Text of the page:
Understanding antioxidants

Published: January, 2019

Some vitamins and minerals — including vitamins C and E and the minerals copper, zinc, and selenium — serve as antioxidants, in addition to other vital roles.

"Antioxidant" is a general term for any compound that can counteract unstable molecules called free radicals that damage DNA, cell membranes, and other parts of cells. Because free radicals lack a full complement of electrons, they steal electrons from other molecules and damage those molecules in the process. Antioxidants neutralize free radicals by giving up some of their own electrons. In making this sacrifice, they act as a natural "off" switch for the free radicals. This helps break a chain reaction that can affect other molecules in the cell and other cells in the body. But it is important to recognize that the term "antioxidant" reflects a chemical property rather than a specific nutritional property.

While free radicals are damaging by their very nature, they are an inescapable part of life. The body generates free radicals in response to environmental insults, such as tobacco smoke, ultraviolet rays, and air pollution, but they are also a natural byproduct of normal processes in cells. When the immune system musters to fight intruders, for example, the oxygen it uses spins off an army of free radicals that destroy viruses, bacteria, and damaged body cells in an oxidative burst. Some normal production of free radicals also occurs during exercise. This appears to be necessary in order to induce some of the beneficial effects of regular physical activity, such as sensitizing your muscle cells to insulin.

Because free radicals are so pervasive, you need an adequate supply of antioxidants to disarm them. Your body's cells naturally produce some powerful antioxidants, such as alpha lipoic acid and glutathione. The foods you eat supply other antioxidants, such as vitamins C and E. Plants are full of compounds known as phytochemicals—literally, "plant chemicals"—many of which seem to have antioxidant properties as well. For example, after vitamin C has "quenched" a free radical by donating electrons to it, a phytochemical called hesperetin (found in oranges and other citrus fruits) restores the vitamin C to its active antioxidant form. Carotenoids (such as lycopene in tomatoes and lutein in kale) and flavonoids (such as flavanols in cocoa, anthocyanins in blueberries, quercetin in apples and onions, and catechins in green tea) are also antioxidants.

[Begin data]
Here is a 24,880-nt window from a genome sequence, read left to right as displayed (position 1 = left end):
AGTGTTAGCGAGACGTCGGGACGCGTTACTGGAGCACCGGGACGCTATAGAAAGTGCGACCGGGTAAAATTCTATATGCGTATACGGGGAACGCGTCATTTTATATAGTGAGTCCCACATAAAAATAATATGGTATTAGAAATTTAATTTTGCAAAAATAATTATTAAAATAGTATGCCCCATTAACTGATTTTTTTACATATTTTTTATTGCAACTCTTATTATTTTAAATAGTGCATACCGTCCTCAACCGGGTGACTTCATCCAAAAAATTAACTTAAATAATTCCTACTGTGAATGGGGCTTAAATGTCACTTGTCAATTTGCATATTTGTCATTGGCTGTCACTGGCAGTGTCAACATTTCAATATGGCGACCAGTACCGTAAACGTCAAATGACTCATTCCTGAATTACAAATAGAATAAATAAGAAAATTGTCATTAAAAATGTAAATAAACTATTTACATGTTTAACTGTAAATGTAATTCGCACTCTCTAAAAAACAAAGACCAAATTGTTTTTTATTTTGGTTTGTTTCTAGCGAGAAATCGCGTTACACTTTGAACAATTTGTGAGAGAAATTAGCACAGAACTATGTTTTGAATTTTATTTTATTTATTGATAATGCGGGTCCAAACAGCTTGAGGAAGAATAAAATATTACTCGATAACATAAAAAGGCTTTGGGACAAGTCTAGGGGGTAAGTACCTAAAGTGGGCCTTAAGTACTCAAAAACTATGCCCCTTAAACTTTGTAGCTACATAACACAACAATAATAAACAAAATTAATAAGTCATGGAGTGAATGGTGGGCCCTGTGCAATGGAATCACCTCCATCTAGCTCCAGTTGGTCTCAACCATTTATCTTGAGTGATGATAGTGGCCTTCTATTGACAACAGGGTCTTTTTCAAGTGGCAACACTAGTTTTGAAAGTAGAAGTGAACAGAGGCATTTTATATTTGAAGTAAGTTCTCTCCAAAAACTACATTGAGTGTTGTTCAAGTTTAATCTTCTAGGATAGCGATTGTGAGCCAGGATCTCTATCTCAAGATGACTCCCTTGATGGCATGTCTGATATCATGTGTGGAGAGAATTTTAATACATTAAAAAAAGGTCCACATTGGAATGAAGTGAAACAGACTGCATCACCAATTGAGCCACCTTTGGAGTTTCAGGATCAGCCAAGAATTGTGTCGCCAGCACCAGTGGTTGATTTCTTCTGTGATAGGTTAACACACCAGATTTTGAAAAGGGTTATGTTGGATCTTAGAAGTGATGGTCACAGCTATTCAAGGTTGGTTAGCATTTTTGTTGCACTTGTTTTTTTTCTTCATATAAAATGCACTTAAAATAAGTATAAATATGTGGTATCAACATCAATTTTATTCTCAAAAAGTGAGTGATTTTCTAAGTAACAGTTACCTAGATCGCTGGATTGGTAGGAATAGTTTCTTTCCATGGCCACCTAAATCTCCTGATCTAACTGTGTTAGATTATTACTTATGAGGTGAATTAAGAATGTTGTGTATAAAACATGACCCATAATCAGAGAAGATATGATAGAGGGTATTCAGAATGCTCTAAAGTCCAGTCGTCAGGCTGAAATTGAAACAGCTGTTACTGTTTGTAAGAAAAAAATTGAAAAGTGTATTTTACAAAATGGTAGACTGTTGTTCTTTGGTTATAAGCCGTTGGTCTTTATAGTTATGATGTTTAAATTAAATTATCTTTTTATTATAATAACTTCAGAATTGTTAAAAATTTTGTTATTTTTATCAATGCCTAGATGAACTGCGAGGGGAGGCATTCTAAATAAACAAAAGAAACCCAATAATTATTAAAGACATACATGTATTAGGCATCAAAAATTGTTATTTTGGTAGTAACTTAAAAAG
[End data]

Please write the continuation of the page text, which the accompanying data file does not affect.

News articles, advertisements, and food labels often tout antioxidant benefits such as slowing aging, fending off heart disease, improving flagging vision, and curbing cancer. And laboratory studies and many large-scale observational studies (those that query people about their eating habits and supplement use and then track their disease patterns) have noted antioxidant benefits from diets rich in them, particularly those coming from a broad range of colorful vegetables and fruits. But results from randomized controlled trials of antioxidant supplements (in which people are assigned to take specific nutrient supplements or a placebo) have not supported many of these claims. Indeed, too much of these antioxidant supplements won't help you and may even harm you. It is better to supply your antioxidants from a well-rounded diet.

To learn more about the vitamins and minerals you need to stay healthy, read Making Sense of Vitamins and Minerals, a Special Health Report from Harvard Medical School.

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